In searches of public-domain protein databases, we could not detect any similarities between p63 and proteins known to be involved in transcription in mitochondria, including yeast mtTFB and human mtTFA. In view of evidence supporting the eubacterial origin of mitochondria (24
) and reports of a limited similarity of yeast mtTFB to eubacterial sigma factors (36
), we considered the possibility that p63, characterized here as a candidate transcription factor, might be distantly related to eubacterial sigma factors. Indeed, the local sequence similarities deduced between the wheat mitochondrial p63 sequence and eubacterial RpoD sequences (Fig. ), coupled with the positional correspondence of these regions within the compared proteins, support this possibility. On the other hand, we could not discern clear similarities in other regions conserved among different sigma factors, including the helix-turn-helix DNA-binding motif in regions 3 and 4.2 (33
Recently, Lang et al. (39
) reported that in the protist Reclinomonas americana
, the mitochondrial genome carries a set of genes (rpoA
) that encode the subunits that comprise a eubacterium-type RNA polymerase (α2
ββ′ς). Because the R. americana
mitochondrial genome appears to be an ancestral type of mtDNA, representative of an early stage in the evolution of this organellar genome (26
), one might expect that the mtDNA-encoded sigma factor would have been recruited as a transcription factor for mitochondrial gene expression, even after the evolutionary replacement of the mtDNA-encoded, eubacterium-like RNA polymerase by the nucleus-encoded, phage-type enzyme that now functions as the mitochondrial RNA polymerase in virtually all eukaryotes (11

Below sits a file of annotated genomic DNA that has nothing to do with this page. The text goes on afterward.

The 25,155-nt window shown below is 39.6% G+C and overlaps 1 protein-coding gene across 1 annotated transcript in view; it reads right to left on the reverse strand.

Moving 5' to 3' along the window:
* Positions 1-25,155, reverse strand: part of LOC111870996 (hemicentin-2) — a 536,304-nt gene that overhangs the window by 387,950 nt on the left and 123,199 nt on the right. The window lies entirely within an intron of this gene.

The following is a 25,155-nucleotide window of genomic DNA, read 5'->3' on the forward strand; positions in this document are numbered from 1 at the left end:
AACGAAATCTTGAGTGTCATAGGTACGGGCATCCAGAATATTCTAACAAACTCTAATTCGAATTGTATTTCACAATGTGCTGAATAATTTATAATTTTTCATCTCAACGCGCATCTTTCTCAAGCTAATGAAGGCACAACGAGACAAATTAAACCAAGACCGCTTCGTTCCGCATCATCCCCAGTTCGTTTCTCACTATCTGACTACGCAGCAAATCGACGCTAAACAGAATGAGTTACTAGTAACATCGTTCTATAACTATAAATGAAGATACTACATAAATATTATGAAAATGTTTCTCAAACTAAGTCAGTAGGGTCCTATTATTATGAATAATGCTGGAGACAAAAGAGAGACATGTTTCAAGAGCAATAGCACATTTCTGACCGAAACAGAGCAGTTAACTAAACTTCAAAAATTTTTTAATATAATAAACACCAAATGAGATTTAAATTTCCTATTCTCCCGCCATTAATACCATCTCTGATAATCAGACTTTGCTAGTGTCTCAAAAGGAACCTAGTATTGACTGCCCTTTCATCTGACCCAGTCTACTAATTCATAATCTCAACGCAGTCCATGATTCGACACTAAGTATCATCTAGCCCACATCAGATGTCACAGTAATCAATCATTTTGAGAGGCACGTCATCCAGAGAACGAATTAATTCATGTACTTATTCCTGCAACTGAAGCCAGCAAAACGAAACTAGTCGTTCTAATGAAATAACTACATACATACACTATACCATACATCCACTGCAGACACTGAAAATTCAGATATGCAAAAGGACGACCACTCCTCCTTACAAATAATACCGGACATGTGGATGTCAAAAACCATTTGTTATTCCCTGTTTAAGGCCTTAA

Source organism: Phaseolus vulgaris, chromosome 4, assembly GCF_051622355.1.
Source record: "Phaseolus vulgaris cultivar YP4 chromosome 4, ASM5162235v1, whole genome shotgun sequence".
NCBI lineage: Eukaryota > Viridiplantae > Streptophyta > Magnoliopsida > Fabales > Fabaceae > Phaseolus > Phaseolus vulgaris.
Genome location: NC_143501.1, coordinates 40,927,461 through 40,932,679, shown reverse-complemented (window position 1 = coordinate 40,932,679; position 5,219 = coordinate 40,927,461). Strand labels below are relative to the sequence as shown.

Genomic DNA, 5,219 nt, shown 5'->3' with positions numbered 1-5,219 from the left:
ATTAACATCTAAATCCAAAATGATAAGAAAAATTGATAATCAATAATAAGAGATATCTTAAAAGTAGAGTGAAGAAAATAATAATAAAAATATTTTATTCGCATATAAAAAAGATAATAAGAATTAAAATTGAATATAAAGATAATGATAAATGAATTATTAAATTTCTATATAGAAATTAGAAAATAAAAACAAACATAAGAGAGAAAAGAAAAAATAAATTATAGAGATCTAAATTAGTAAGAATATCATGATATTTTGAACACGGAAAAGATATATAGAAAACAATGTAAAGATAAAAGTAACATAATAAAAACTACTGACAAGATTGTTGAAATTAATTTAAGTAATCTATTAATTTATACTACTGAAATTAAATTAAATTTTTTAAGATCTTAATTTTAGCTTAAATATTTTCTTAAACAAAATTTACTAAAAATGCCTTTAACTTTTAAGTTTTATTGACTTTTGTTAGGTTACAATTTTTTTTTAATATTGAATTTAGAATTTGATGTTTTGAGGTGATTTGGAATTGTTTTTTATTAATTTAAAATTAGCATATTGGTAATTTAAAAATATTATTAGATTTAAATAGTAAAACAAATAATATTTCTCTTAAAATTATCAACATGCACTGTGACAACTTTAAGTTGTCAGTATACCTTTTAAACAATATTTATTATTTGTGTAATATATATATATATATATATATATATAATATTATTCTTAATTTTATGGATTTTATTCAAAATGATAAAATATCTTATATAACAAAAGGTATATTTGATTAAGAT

). However, in our alignment, the p63 sequence does not show appreciably higher similarity to the R. americana
mitochondrial RpoD, which lacks the acidic domain and region 3.1, than to the eubacterial RpoD sequences (Fig. ). More detailed biochemical analysis will be required to explore the functional relevance of these similarities. Given the overall low level of similarity, it may be significant that a mutagenesis study of the yeast mtTFB and amino acid sequence comparison with a mtTFB homolog from closely related species both suggest that the mechanism of promoter recognition by the fungal mtTFB is different from that used by eubacterial sigma factors (10
Two promoter-specific DNA-binding proteins (34 and 44 kDa) have been identified in the mitochondria of pea, a dicotyledonous plant (31
). As noted above, our sequence similarity searches have identified Arabidopsis
protein sequences bearing significant similarity to the wheat p63 sequence. Whether either of the pea proteins is homologous to the wheat p63 and Arabidopsis
proteins is not known at this time. Because the core promoter sequence differs substantially between dicotyledonous and monocotyledonous plants, it would not be surprising if the corresponding RNA polymerases required different transcription factors, although similarities in the basal transcription machinery might be expected. In maize, a nonconsensus promoter has been found in lines having Zea perennis
); whether this alternative promoter interacts with a different transcription factor(s) than does the standard promoter remains to be ascertained. Further analysis will be necessary to definitively identify the minimal protein components essential for specific transcription in plant mitochondria and to better define differences in this process in monocotyledonous and dicotyledonous plants.